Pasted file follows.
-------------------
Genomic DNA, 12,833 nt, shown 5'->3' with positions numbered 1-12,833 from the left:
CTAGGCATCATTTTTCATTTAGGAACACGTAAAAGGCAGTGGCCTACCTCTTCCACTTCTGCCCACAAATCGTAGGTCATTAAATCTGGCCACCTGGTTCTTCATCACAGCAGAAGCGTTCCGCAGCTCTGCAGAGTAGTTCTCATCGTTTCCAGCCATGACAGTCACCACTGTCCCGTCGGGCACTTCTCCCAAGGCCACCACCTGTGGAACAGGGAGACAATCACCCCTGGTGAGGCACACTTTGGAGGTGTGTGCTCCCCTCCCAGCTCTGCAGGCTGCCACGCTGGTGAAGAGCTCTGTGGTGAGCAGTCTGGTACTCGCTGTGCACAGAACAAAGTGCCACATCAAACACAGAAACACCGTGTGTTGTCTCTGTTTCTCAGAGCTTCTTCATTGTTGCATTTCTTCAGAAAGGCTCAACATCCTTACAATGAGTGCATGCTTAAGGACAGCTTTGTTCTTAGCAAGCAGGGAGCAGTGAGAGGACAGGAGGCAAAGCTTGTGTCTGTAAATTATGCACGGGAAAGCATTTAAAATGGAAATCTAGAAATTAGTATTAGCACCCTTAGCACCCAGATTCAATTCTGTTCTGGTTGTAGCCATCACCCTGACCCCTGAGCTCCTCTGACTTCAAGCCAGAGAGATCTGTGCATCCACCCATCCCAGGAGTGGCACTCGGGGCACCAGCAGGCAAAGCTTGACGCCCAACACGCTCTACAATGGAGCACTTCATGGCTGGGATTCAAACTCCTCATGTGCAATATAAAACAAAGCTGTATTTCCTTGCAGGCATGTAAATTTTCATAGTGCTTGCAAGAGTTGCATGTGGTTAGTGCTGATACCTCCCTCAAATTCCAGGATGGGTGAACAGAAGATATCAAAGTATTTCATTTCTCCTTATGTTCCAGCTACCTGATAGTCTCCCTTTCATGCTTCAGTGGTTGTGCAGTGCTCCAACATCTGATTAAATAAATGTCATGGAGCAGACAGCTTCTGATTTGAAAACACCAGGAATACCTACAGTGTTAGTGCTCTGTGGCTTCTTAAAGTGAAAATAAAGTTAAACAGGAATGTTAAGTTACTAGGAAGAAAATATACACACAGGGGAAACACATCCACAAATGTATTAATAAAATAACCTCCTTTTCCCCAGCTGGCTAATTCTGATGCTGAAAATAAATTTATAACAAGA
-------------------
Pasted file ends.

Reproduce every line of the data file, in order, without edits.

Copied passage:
Genomic DNA, 12,833 nt, shown 5'->3' with positions numbered 1-12,833 from the left:
CTAGGCATCATTTTTCATTTAGGAACACGTAAAAGGCAGTGGCCTACCTCTTCCACTTCTGCCCACAAATCGTAGGTCATTAAATCTGGCCACCTGGTTCTTCATCACAGCAGAAGCGTTCCGCAGCTCTGCAGAGTAGTTCTCATCGTTTCCAGCCATGACAGTCACCACTGTCCCGTCGGGCACTTCTCCCAAGGCCACCACCTGTGGAACAGGGAGACAATCACCCCTGGTGAGGCACACTTTGGAGGTGTGTGCTCCCCTCCCAGCTCTGCAGGCTGCCACGCTGGTGAAGAGCTCTGTGGTGAGCAGTCTGGTACTCGCTGTGCACAGAACAAAGTGCCACATCAAACACAGAAACACCGTGTGTTGTCTCTGTTTCTCAGAGCTTCTTCATTGTTGCATTTCTTCAGAAAGGCTCAACATCCTTACAATGAGTGCATGCTTAAGGACAGCTTTGTTCTTAGCAAGCAGGGAGCAGTGAGAGGACAGGAGGCAAAGCTTGTGTCTGTAAATTATGCACGGGAAAGCATTTAAAATGGAAATCTAGAAATTAGTATTAGCACCCTTAGCACCCAGATTCAATTCTGTTCTGGTTGTAGCCATCACCCTGACCCCTGAGCTCCTCTGACTTCAAGCCAGAGAGATCTGTGCATCCACCCATCCCAGGAGTGGCACTCGGGGCACCAGCAGGCAAAGCTTGACGCCCAACACGCTCTACAATGGAGCACTTCATGGCTGGGATTCAAACTCCTCATGTGCAATATAAAACAAAGCTGTATTTCCTTGCAGGCATGTAAATTTTCATAGTGCTTGCAAGAGTTGCATGTGGTTAGTGCTGATACCTCCCTCAAATTCCAGGATGGGTGAACAGAAGATATCAAAGTATTTCATTTCTCCTTATGTTCCAGCTACCTGATAGTCTCCCTTTCATGCTTCAGTGGTTGTGCAGTGCTCCAACATCTGATTAAATAAATGTCATGGAGCAGACAGCTTCTGATTTGAAAACACCAGGAATACCTACAGTGTTAGTGCTCTGTGGCTTCTTAAAGTGAAAATAAAGTTAAACAGGAATGTTAAGTTACTAGGAAGAAAATATACACACAGGGGAAACACATCCACAAATGTATTAATAAAATAACCTCCTTTTCCCCAGCTGGCTAATTCTGATGCTGAAAATAAATTTATAACAAGA